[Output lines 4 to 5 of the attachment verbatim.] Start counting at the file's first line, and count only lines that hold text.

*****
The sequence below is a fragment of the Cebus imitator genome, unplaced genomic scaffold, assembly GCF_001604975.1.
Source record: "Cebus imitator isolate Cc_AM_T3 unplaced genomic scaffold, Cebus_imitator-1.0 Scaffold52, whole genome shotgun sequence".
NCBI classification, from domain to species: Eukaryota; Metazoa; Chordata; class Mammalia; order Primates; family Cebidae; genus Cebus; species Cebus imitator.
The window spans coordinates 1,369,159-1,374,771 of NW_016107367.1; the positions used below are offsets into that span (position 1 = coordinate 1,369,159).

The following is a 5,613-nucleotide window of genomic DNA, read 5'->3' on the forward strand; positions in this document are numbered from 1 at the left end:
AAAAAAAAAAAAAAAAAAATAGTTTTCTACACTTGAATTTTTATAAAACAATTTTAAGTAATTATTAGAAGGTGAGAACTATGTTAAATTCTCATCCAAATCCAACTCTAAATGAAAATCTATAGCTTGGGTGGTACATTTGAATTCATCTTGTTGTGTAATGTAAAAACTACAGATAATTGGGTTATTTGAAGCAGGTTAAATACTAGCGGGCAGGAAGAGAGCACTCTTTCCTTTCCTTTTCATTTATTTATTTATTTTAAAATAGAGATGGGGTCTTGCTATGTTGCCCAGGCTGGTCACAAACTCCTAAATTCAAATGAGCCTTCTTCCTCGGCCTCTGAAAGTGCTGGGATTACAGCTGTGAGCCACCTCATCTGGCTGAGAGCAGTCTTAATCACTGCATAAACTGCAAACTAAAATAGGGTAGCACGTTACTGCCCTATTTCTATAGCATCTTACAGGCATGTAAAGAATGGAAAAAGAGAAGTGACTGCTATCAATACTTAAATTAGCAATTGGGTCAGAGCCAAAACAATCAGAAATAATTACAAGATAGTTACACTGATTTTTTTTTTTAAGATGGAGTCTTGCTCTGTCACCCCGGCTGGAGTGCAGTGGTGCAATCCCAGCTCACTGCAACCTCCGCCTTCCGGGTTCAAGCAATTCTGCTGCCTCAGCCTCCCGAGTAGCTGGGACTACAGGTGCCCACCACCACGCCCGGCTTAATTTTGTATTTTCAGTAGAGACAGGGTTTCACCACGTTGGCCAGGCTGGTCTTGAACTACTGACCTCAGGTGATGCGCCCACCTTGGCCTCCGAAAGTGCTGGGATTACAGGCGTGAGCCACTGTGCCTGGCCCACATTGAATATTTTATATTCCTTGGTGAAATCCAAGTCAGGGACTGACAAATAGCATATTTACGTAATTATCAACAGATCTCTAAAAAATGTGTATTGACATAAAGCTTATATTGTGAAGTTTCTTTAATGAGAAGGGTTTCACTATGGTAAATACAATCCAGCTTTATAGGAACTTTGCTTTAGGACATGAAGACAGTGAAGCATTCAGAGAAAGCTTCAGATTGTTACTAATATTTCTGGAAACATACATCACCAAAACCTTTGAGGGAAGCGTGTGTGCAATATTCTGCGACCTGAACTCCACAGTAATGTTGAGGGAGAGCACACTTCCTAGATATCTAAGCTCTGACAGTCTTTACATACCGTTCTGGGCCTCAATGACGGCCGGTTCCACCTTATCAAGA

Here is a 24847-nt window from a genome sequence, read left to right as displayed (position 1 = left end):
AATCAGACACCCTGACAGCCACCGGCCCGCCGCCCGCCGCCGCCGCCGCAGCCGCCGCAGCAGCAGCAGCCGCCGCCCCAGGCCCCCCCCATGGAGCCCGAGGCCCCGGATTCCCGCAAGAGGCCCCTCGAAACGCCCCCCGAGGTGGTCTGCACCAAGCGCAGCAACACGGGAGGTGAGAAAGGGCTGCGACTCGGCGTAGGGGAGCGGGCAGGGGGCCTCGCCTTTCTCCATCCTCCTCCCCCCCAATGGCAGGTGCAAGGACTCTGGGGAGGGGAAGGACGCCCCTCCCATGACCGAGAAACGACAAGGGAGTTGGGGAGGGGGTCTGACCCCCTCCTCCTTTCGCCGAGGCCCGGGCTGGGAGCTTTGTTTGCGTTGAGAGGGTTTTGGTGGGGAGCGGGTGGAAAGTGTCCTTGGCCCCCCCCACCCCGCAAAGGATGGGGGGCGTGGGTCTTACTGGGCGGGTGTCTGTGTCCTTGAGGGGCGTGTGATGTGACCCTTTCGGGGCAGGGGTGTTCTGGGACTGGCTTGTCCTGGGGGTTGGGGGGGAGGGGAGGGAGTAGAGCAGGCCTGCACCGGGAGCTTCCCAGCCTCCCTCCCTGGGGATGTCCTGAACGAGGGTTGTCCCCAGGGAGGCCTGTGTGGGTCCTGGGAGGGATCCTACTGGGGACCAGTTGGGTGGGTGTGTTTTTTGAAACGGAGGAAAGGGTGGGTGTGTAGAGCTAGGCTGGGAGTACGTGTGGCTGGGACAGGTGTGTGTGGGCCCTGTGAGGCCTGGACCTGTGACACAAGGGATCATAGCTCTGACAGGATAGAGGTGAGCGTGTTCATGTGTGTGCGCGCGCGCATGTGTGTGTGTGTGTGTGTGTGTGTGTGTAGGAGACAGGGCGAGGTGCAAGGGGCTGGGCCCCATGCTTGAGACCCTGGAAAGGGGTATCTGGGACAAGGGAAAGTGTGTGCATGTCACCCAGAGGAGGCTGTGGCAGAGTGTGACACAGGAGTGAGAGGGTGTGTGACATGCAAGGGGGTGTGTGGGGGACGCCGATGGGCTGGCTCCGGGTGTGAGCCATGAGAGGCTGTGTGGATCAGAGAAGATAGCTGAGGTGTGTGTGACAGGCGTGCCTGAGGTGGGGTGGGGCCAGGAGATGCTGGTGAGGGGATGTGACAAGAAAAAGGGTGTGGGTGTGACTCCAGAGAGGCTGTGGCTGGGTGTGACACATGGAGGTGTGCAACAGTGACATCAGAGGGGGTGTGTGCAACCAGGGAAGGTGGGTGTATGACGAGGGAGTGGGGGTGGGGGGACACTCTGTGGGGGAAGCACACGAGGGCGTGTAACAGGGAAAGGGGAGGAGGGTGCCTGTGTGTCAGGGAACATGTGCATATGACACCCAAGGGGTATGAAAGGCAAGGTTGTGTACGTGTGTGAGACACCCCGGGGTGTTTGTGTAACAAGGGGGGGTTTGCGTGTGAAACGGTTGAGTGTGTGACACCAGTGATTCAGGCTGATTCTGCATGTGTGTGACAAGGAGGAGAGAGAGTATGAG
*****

The window spans coordinates 1,369,159-1,374,771 of NW_016107367.1; the positions used below are offsets into that span (position 1 = coordinate 1,369,159).

The following is a 5,613-nucleotide window of genomic DNA, read 5'->3' on the forward strand; positions in this document are numbered from 1 at the left end: